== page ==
Alexander Graham Bell Answers the Call

Alexander Graham Bell Answers the Call

  • 1699

By: Mary Ann Fraser

Alexander Graham Bell was destined to become a great inventor.

Well before Alexander Graham Bell invented the telephone, Aleck (as his family called him) was a curious boy, interested in how and why he was able to hear the world all around him. His father was a speech therapist and his mother was hearing impaired, which only made Aleck even more fascinated by sound vibration and modes of communication. Driven by curiosity and an eagerness to help others, Aleck became a teacher for the deaf. His eventual invention of the telephone proved that he never stopped thinking big or experimenting with sound.

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Author & Illustrator Bios:

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Mary Ann Fraser is a fiction and nonfiction illustrator as well as an author in her own right. She has worked on more than sixty books for children, including No Yeti Yet (Peter Pauper) and Heebie-Jeebie Jamboree (Boyds Mills).

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Editorial Reviews:

Kirkus Reviews

From an early age "Aleck" (Bell's family nickname) evinced an interest in sound and hearing, probably due to his father's profession of speech therapy and his mother's hearing loss. Aleck's childhood experiences, observations, and experiments led to his careers, first as a teacher to the deaf and then as an inventor of the telephone. Aleck was determined to speed up communication and improve on the telegraph, first developed in the 1830s. The book's accessible text focuses on his life up to and including the invention of the telephone in 1876, when he was 29. His later inventions are described in the backmatter, along with a chronology and an author's note. The multimedia illustrations use photographic collage elements, friendly, slightly cartoony human figures, and sound effects and dialogue balloons on some pages. Photographic insets and diagrams further explain Bell's work. This expands the content of the book and makes it appealing to both children looking for the story of Bell's life and his lifelong curiosity and those more interested in scientific explanations. However, it lacks a bibliography. The front and rear endpapers are of particular note, depicting a photographic history of the telephone from 1876 to 1989 in sepia tone. The author's note describes Aleck's interest in photography and her own desire to incorporate photography in different ways in the book's design. Calling out to history buffs and scientists, this will inspire young inventors.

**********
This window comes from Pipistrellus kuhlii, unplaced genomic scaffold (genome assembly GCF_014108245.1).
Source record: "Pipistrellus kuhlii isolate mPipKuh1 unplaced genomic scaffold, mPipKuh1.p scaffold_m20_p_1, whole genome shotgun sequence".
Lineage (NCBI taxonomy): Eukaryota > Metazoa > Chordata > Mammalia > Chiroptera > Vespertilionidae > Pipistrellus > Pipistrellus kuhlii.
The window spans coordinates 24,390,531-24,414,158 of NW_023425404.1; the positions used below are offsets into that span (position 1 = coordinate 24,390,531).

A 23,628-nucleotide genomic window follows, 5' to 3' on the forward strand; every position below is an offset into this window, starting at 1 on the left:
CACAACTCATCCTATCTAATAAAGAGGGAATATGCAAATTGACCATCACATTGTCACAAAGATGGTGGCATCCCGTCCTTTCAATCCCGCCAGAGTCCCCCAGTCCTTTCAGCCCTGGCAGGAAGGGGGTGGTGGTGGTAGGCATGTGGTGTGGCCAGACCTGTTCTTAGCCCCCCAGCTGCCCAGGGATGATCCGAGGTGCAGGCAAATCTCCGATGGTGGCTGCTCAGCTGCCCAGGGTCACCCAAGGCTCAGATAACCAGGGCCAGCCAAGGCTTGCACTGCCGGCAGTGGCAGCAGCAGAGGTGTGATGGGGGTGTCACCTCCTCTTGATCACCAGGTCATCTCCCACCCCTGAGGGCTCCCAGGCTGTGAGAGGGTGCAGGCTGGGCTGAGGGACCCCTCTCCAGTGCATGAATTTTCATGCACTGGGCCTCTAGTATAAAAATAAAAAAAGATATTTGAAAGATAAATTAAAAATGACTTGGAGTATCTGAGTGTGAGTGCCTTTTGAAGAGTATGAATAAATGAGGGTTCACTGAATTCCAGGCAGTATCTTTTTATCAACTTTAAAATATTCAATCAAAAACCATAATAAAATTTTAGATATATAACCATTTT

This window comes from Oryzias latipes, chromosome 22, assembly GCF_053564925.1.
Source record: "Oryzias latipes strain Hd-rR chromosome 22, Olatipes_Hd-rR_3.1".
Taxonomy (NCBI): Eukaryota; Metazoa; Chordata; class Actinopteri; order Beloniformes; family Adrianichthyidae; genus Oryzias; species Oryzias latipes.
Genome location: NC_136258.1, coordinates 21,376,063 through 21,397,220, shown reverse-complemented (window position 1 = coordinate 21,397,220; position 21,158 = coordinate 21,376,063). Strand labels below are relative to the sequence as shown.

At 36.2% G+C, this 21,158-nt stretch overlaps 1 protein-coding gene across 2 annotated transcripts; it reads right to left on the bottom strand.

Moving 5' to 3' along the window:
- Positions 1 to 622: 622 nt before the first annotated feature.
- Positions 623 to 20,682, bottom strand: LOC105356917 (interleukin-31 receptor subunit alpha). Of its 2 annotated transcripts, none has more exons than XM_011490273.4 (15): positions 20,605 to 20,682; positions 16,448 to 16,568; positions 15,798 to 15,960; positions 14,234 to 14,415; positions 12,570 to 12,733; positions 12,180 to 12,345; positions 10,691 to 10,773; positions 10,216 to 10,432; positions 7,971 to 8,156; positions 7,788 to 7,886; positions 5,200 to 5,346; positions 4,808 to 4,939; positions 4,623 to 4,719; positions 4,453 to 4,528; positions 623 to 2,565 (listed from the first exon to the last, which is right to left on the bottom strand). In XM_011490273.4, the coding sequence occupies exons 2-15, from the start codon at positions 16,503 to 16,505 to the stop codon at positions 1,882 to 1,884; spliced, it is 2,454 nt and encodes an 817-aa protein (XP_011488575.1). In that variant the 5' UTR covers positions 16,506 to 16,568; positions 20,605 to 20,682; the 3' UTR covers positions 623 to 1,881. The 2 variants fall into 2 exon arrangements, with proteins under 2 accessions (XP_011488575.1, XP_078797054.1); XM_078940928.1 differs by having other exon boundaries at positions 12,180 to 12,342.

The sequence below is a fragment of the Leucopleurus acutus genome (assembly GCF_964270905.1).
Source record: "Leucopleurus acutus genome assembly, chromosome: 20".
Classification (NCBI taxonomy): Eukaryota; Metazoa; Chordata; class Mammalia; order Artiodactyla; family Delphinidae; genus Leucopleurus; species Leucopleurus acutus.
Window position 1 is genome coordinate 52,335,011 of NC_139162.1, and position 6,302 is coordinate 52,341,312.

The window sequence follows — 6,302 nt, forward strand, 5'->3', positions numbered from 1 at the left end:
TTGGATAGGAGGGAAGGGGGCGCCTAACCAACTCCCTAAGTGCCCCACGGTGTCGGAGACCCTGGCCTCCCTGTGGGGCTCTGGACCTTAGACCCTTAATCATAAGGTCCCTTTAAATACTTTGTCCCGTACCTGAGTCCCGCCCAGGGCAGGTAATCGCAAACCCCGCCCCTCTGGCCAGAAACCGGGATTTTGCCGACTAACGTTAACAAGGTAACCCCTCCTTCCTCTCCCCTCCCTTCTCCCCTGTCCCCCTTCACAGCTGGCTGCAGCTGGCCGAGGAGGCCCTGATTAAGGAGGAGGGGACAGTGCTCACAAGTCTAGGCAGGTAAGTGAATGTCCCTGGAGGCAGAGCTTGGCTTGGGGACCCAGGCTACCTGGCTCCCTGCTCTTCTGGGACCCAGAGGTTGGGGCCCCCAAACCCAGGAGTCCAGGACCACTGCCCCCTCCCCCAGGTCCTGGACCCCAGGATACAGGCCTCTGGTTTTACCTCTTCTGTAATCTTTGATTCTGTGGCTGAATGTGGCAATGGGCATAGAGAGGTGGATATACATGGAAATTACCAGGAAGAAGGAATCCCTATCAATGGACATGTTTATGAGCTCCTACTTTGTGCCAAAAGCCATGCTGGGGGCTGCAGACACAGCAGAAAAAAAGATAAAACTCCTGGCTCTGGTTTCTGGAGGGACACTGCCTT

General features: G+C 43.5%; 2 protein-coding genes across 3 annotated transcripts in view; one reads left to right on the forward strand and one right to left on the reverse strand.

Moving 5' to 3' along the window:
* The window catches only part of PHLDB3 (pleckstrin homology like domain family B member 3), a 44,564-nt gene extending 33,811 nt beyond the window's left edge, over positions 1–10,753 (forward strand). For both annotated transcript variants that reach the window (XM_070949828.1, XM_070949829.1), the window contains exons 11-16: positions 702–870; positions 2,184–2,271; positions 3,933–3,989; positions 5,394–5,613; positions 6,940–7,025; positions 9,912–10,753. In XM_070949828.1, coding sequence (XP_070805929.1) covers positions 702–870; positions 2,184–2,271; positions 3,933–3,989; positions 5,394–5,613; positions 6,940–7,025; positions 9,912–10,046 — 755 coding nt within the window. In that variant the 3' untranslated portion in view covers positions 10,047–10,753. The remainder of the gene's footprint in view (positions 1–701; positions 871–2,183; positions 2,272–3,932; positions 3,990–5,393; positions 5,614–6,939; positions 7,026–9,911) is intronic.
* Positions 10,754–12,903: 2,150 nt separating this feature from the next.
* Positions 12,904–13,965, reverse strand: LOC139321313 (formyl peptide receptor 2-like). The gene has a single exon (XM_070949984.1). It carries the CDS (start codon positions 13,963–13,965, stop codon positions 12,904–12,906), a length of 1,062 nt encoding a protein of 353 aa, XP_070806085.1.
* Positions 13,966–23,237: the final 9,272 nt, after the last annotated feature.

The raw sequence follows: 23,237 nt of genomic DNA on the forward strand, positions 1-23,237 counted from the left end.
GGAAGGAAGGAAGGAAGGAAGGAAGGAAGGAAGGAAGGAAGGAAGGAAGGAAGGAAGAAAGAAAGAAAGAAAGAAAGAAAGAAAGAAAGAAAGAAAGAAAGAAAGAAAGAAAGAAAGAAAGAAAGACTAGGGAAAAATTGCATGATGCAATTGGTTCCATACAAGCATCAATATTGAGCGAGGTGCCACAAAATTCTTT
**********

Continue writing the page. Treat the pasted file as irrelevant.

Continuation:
School Library Journal

A look at the inspiration behind Alexander Graham Bell’s most noteworthy invention, the telephone. The book reveals much about Bell’s personal life and the driving force behind his inquisitive nature. Bell’s mother, Eliza, had lost most of her hearing as a child, and his father, Melville, was a speech therapist; young Bell is shown here contemplating how sound works and learning the two-handed manual alphabet to communicate with his mother. Many important events, including the collaboration between Bell and Thomas Watson, are conveyed in the form of a story, which makes the facts easy to digest for younger readers. Fraser’s multimedia artwork recalls Bell’s passion for photography, with some scenes resembling a snapshot. Text boxes are peppered throughout, giving readers more detailed explanations about how the ear works, the age of invention, and more. An author’s note and further information about Bell’s inventions are appended. VERDICT Recommended for biography collections serving elementary school students.


ISBN: 978-1-58089-721-1

ISBN: 978-1-60734-882-5 EPUB
ISBN: 978-1-60734-883-2 PDF
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Ages: 6-9
Page count: 32
11 x 8 1/2

Correlated to Common Core State Standards:
English Language Arts-Literacy. Reading Literature. Grade 2. Standards 1, 2, 3, 4, 5, 6, 7, 8, 10
English Language Arts-Literacy. Reading Literature. Grade 3. Standards 1, 2, 3, 4, 5, 6, 7, 8, 10

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